by nazarene

Rev 2:7 The one who has an ear, hear what the Spirit says to the assemblies. To the one overcoming, I will give to him to eat of the Tree of Life which is in the midst of the Paradise of God.

The word 'paradise' was a term used for the garden in Eden;

Gen 2:8 And the LORD God planted a garden eastward in Eden; and there he put the man whom he had formed.

When we compare the above translation from the Hebrew to how the Septuagint renders it we can see that paradise was used instead of garden;

8 Thereafter, God planted a Paradise east of Edem, where He put the man whom he had formed. [Translation from the LXX]

Both Philo and Josephus use the term paradise for garden;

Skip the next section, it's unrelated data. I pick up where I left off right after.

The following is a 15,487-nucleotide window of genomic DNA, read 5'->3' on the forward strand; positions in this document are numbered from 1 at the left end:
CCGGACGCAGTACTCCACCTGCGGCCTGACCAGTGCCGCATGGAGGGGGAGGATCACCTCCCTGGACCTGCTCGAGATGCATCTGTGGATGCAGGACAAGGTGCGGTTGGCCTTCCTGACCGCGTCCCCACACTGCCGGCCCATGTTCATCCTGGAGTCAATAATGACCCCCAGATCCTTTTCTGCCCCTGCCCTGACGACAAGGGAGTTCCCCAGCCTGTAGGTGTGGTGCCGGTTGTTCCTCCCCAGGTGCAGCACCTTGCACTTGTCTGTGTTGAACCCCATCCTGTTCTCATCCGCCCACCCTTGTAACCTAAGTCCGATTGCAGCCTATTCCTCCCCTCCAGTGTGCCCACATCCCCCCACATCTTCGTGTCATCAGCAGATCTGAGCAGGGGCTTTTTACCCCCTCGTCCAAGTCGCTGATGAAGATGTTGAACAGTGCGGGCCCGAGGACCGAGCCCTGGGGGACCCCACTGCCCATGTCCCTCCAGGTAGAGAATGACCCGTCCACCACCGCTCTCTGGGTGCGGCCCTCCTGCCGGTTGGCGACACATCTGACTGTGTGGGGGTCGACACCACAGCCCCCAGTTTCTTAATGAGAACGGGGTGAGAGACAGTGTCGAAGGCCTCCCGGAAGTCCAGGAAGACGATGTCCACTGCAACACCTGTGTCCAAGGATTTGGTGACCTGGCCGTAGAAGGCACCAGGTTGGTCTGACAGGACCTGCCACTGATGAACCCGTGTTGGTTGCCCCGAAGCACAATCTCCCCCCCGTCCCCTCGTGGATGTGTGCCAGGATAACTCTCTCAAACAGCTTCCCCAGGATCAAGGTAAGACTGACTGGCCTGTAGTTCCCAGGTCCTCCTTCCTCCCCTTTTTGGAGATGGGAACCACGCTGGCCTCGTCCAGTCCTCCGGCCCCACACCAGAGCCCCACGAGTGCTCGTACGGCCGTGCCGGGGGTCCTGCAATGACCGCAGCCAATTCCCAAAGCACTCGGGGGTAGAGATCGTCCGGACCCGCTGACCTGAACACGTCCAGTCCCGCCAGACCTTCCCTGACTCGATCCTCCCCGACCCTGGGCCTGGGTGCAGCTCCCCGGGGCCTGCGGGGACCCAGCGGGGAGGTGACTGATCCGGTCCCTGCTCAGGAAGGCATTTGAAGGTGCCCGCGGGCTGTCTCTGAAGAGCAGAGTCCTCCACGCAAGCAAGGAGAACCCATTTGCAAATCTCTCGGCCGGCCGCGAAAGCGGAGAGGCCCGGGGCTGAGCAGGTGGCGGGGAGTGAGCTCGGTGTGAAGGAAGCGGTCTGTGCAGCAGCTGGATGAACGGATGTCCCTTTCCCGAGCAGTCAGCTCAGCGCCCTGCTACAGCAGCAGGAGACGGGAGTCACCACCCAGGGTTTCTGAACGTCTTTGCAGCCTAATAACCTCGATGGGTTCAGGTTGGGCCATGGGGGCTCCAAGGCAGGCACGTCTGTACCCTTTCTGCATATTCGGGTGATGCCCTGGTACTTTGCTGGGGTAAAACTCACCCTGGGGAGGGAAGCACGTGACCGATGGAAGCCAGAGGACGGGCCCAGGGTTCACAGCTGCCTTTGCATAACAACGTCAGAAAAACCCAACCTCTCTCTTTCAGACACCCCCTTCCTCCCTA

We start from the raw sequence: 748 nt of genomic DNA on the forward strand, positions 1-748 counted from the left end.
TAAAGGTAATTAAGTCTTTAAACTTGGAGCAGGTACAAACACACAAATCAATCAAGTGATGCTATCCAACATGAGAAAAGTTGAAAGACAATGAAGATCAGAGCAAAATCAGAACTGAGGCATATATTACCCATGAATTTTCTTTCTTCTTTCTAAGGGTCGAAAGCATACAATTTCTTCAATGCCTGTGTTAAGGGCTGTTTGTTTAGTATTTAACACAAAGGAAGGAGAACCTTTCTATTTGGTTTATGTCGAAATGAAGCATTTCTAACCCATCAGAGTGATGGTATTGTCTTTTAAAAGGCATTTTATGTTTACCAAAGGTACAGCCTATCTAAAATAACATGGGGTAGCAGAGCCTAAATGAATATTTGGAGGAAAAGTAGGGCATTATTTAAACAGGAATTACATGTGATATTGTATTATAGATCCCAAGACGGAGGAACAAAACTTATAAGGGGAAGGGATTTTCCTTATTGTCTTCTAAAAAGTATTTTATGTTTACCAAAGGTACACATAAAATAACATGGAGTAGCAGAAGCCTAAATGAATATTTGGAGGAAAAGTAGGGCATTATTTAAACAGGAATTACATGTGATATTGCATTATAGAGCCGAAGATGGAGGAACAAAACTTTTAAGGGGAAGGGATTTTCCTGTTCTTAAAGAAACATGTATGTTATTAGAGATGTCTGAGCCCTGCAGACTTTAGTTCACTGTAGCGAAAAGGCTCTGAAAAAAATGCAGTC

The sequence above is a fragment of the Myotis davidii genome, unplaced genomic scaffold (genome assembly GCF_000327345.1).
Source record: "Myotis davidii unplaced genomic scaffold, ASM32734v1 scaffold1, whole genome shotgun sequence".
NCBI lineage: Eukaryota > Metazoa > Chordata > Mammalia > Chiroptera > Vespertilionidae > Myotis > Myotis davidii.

Leg. 1:43 43 XIV. "And God planted a paradise in Eden, in the east: and there he placed the man whom he had formed [Genesis 2:8]:" for he called that divine and heavenly wisdom by many names; and he made it manifest that it had many appellations; for he called it the beginning, and the image, and the sight of God. And now he exhibits the wisdom which is conversant about the things of the earth (as being an imitation of this archetypal wisdom), in the plantation of this Paradise. For let not such impiety ever occupy our thoughts as for us to suppose that God cultivates the land and plants paradises, since if we were to do so, we should be presently raising the question of why he does so: for it could not be that he might provide himself with pleasant places of recreation and pastime, or with amusement.